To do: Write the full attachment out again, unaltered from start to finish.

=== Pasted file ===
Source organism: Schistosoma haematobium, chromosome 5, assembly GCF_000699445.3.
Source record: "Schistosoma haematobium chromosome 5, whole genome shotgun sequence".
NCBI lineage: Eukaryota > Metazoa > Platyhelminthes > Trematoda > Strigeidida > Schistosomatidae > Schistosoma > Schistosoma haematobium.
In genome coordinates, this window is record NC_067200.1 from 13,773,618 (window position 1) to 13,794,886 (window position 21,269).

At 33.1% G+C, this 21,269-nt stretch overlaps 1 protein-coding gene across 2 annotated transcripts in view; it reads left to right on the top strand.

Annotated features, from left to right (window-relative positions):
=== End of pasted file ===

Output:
Source organism: Schistosoma haematobium, chromosome 5, assembly GCF_000699445.3.
Source record: "Schistosoma haematobium chromosome 5, whole genome shotgun sequence".
NCBI lineage: Eukaryota > Metazoa > Platyhelminthes > Trematoda > Strigeidida > Schistosomatidae > Schistosoma > Schistosoma haematobium.
In genome coordinates, this window is record NC_067200.1 from 13,773,618 (window position 1) to 13,794,886 (window position 21,269).

At 33.1% G+C, this 21,269-nt stretch overlaps 1 protein-coding gene across 2 annotated transcripts in view; it reads left to right on the top strand.

Annotated features, from left to right (window-relative positions):